SHAOKANG WANG AND his startup, Infervision, build algorithms that read X-ray images and identify early signs of lung cancer. The company’s technology, Wang says, is already running inside four of the largest hospitals in China. Two are merely running tests, but according to Wang, the two others—Shanghai Changzheng and Tongji, both in Shanghai—are installing the technology across their operations. “It’s installed on every doctor’s machine,” he says.
To what extent these doctors are actually using the technology is another question. In the world of healthcare, artificial intelligence is still in its infancy. But the idea is spreading. At two hospitals in India, Google is now testing technology that can identify signs of diabetic blindness in eye scans. And just last week, the data science competition site Kaggleannounced the winners of a $1 million contest in which more than 10,000 researchers competed to build machine learning models that could detect lung cancer from CT scans. The winning algorithms will feed work at the National Cancer Institute to more rapidly and effectively diagnose lung cancer, the leading cancerous killer in the US among both men and women. “We want to take these solutions further,” says Keyvan Farahani, a program director at the institute.
Deploying such AI on a large scale—across hospitals, for instance—is still enormously difficult, says Dr George Shih, a physician and professor at Weill Cornell Graduate School of Medical Sciences, and the co-founder of, a company that participated in the Kaggle contest. Aggregating all the necessary data is enormously complicated, not to mention the difficulty that comes with just trying to plug this technology into existing systems and day-to-day operations. But Shih believes that today’s best algorithms are already accurate enough to drive commercial products. “We’re probably only a few years away from more massive deployments,” he says.
The rise of these systems is powered by the rise of deep neural networks, complex mathematical systems that can learn tasks on their own by analyzing vast amounts of data. This is an old idea, dating back to the 1950s, but now that operations like Google and Facebook have access to such enormous amounts of data and computing power, neural networks can achieve far more than they could in the past. Among other things, they can accurately recognize faces and objects in photos. And they can identify signs of disease and illness in medical scans. Just as a neural network can identify a cat in a snapshot of your living room, it can identify tiny aneurysms in eye scans or pinpoint nodules in CT scans of the lungs. Basically, after analyzing thousands of images that contain such nodules, it can learn to identify them on its own. Through the Kaggle contest, run in tandem with the tech-minded consultancy Booz Allen, thousands of data scientists competed to build the most accurate neural networks for the task.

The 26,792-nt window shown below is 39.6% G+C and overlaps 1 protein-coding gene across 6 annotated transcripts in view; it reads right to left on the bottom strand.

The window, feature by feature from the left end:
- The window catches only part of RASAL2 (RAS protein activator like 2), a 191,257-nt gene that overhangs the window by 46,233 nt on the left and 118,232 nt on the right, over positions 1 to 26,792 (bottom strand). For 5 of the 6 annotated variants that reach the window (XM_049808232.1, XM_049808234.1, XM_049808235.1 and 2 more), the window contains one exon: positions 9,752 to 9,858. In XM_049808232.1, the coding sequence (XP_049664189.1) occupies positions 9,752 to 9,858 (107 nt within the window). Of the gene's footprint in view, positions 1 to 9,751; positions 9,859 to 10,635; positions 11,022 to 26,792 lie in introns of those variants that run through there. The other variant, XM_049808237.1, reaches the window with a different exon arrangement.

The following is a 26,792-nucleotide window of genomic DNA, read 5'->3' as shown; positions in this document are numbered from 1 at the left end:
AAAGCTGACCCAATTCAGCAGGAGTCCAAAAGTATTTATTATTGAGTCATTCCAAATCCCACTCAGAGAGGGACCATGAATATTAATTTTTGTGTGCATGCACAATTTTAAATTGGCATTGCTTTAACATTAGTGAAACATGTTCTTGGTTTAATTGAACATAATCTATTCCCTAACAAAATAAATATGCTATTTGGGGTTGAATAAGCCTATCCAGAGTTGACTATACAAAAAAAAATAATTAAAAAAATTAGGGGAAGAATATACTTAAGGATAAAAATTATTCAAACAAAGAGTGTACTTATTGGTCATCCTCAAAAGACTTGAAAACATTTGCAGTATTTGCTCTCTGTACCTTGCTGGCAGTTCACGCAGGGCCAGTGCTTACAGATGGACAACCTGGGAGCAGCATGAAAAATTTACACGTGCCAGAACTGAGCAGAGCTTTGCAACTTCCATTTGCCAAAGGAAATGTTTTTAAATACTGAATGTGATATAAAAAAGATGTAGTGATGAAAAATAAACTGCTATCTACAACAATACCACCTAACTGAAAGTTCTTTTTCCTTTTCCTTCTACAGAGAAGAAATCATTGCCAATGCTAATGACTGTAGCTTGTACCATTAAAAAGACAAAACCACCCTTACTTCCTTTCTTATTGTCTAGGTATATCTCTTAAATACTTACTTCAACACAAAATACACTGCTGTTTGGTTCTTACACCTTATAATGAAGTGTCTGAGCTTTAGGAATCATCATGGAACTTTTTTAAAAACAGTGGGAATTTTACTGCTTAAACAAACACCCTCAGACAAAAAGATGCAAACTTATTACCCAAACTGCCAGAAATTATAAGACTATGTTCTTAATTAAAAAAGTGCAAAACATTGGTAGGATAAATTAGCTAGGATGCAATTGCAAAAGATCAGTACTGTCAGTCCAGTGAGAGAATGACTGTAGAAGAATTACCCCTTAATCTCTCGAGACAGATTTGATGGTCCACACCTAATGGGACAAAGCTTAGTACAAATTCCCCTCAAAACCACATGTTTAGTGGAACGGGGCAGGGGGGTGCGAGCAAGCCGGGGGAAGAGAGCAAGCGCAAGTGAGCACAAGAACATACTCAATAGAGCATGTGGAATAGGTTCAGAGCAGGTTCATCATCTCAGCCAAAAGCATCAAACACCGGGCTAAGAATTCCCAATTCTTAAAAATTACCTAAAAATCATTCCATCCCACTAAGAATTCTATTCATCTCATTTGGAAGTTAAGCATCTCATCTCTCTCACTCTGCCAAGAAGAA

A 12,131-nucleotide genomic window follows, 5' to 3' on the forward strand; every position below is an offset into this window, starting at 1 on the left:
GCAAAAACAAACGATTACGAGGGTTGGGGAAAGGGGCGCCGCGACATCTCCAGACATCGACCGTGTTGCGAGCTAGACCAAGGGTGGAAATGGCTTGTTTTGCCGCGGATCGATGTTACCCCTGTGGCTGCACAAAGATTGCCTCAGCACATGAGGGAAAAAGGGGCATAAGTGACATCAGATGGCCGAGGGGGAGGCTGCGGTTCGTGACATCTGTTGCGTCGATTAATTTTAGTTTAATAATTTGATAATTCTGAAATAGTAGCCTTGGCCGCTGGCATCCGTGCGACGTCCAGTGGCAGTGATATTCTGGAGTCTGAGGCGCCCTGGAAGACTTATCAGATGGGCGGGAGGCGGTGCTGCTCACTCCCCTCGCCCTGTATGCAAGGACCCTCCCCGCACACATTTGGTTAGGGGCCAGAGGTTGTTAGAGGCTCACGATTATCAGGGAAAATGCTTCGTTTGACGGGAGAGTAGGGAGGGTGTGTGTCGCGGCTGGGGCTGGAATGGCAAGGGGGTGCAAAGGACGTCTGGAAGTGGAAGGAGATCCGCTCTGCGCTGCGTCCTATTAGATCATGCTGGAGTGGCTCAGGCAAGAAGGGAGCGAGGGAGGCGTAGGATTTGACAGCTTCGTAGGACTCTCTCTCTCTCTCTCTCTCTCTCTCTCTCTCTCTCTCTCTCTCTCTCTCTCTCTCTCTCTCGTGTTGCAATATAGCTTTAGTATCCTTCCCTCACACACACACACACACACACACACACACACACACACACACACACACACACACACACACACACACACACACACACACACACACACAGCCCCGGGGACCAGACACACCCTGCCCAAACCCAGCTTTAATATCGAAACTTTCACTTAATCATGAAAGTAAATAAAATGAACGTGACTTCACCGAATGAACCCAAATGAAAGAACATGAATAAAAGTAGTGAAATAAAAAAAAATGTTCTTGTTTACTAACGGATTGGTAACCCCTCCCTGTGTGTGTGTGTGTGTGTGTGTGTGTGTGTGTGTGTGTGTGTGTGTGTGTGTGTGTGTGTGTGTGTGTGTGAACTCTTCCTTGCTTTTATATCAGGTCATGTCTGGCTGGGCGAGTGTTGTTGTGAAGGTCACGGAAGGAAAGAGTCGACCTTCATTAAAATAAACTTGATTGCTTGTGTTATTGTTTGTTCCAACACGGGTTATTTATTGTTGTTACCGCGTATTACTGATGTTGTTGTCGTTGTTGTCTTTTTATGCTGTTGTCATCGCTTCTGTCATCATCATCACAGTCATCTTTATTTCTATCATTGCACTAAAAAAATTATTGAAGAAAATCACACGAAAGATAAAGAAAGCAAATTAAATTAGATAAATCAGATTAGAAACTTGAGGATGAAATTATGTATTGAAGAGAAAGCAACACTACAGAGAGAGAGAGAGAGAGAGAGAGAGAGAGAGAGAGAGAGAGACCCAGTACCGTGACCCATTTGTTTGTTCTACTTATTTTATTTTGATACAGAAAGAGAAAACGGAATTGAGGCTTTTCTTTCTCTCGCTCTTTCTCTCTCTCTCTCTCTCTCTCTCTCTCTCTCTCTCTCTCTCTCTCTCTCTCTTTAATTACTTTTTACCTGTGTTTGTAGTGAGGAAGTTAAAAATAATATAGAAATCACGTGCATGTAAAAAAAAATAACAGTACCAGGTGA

Before a neural network can start learning the task from a collection of images, trained doctors must label them—that is, use their human intelligence and knowledge to identify the images that show signs of lung cancer. But once that’s done, building these systems is more computer science than medicine. Case in point: The winners of the Kaggle prize—Liao Fangzhou and Zhe Li, two researchers at Tsinghua University in China—have no formal medical training.
Still, these AI technologies won’t completely replace trained doctors. “This is still only a small part of what radiologists or doctors do,” Shih says. “There are dozens of other pathologies that we are still responsible for.” New AI systems will examine scans faster and with greater accuracy before doctors explore the patient’s situation in more detail. These AI assistants will ideally reduce health care costs since screenings require so much time from doctors, who may also make mistakes.
According to Shih and others, doctors don’t make many false negative diagnoses—failing to identify signs of cancer in a scan. But false positives are a problem. Hospitals often end up spending time and money tracking the progress of patients who don’t need such close care. “The issue with lung cancer screening is that it’s very expensive,” Shih says. “The big goal is: How do you minimize that?”
Shih’s company aims to build services for collecting and labelling data that researchers and companies can then use to train neural networks, not just for cancer detection but for many other tasks as well. He acknowledges that this kind of AI is only just getting started. But he believes it will fundamentally change the field of healthcare, particularly in the developing world, where trained doctors aren’t as prevalent. Over the next few years, he says, researchers aren’t likely to build an AI that’s better at detecting lung cancer than the very best doctors. But even if machines can top the performance of even some of them, that could change the way hospitals operate, one scan at a time.